Location: Chemistry ResearchTitle: Elicitors aboveground: an alternative for control of a belowground pest
|FILGUEIRAS, CAMILA - Universidade Federal De Lavras
|PEREIRA, RAMOM - Universidade Federal De Lavras
|MOINO JR, ALCIDES - Universidade Federal De Lavras
|PAREJA, MARTIN - Instituto De Biologia
|DUNCAN, LARRY - University Of Florida
Submitted to: Scientific Reports
Publication Type: Peer Reviewed Journal
Publication Acceptance Date: 10/10/2016
Publication Date: N/A
Interpretive Summary: Scientists at the chemistry group, ARS CMAVE, Gainesville Florida in collaboration with a scientist at Federal University of Lavras in Brazil, and Institute of Biology in Mexico, and the University of Florida, plants interact with insect pests and natural enemies both aboveground and belowground. Defense pathways within the plant mediate these interactions by regulating productions of signals used to defend the plant or to attract natural enemies of insect herbivores. This mediation has frequently been studied in isolation; either interactions aboveground are studied or interactions belowground are studied. Here, we explore the effects of aboveground stimulation of plant defense pathways through herbivory and application of chemical elicitors on behavior of aboveground herbivores and belowground herbivores and natural enemies. To do so, we use a corn model system involving the beetle Diabrotica speciosa as the aboveground herbivore, larvae of D. speciosa as the belowground herbivore, and the entomopathogenic nematode Heterorhabditis amazonensis as the belowground natural enemy. We find that adult D. speciosa are attracted to damaged plants, a result that corresponds with field observations. Larvae seem to be relatively unresponsive to changes in plant defense status. Entomopathogenic nematodes respond strongly to corn plants in which defense pathways have been stimulated, recruiting preferentially to plants upon which adult D. speciosa have been feeding. These results suggest that entomopathogenic nematodes belowground are be highly attuned to changes in the aboveground parts of plants and that biological control could be enhanced with induced plant defense in this and similar systems.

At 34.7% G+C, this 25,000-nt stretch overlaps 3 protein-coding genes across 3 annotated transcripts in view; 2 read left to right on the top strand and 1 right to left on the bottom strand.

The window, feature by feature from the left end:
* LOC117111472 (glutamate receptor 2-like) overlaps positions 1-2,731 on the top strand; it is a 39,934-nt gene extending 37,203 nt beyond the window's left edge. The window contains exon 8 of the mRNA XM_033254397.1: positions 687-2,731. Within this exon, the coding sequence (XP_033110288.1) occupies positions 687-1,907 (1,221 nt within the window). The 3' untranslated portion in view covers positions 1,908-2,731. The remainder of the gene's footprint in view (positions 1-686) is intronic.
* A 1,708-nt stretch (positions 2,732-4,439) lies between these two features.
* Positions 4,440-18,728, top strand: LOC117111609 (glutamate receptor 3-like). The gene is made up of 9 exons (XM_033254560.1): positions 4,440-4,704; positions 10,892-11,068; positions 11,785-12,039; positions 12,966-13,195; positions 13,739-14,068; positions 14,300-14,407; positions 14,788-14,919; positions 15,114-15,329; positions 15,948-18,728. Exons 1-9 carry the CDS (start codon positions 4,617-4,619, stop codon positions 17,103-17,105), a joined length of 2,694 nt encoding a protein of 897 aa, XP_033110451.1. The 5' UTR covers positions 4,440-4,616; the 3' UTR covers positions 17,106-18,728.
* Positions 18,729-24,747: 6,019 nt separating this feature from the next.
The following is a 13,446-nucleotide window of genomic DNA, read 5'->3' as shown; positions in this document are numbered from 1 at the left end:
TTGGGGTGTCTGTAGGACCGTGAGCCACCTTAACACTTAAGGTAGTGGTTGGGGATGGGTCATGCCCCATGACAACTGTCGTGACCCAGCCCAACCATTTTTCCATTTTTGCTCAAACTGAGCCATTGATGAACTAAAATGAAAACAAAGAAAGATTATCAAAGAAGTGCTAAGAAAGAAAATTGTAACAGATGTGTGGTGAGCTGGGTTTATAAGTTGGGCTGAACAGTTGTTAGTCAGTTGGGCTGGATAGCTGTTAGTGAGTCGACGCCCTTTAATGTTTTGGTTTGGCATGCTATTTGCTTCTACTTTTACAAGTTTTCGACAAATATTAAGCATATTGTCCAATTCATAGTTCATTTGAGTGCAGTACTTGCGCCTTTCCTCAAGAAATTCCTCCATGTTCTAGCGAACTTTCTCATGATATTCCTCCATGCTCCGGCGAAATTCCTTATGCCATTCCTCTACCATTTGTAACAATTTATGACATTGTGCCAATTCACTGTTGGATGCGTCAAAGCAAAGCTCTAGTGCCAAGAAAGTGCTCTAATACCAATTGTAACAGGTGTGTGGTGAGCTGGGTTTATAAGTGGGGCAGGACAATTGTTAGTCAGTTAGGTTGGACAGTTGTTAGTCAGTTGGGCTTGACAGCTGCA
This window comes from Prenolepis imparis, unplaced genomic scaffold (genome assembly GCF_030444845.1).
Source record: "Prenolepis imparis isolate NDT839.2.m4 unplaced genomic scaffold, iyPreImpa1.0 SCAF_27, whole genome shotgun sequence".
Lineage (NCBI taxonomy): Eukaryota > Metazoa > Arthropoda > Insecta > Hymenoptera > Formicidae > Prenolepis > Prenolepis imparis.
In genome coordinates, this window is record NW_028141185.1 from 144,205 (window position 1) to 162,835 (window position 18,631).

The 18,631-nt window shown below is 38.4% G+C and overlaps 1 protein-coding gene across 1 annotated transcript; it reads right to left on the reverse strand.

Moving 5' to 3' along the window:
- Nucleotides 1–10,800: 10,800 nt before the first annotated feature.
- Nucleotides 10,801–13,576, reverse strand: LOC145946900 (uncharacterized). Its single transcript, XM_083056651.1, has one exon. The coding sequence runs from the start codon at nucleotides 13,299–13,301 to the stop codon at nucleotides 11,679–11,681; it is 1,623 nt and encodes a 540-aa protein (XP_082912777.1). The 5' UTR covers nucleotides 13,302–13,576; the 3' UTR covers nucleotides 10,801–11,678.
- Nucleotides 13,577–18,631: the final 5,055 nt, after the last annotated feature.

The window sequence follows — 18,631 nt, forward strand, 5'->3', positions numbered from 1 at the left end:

Technical Abstract: Plant defense pathways mediate multitrophic interactions above and belowground. Understanding the effects of these pathways on pests and natural enemies above and belowground holds great potential for designing effective control strategies. Here we investigate the effects of aboveground stimulation of plant defense pathways on the interactions between corn, the aboveground herbivore adult Diabrotica speciosa, the belowground herbivore larval D. speciosa, and the subterranean entomopathogenic nematode natural enemy Heterorhabditis amazonensis. We show that adult D. speciosa recruit to aboveground herbivory and methyl salicylate treatment, that larval D. speciosa are relatively indiscriminate, and that H. amazonensis entomopathogenic nematodes recruit to corn fed upon by adult D. speciosa. These results suggest that entomopathogenic nematodes belowground can be highly attuned to changes in the aboveground parts of plants and that biological control can be enhanced with induced plant defense in this and similar systems.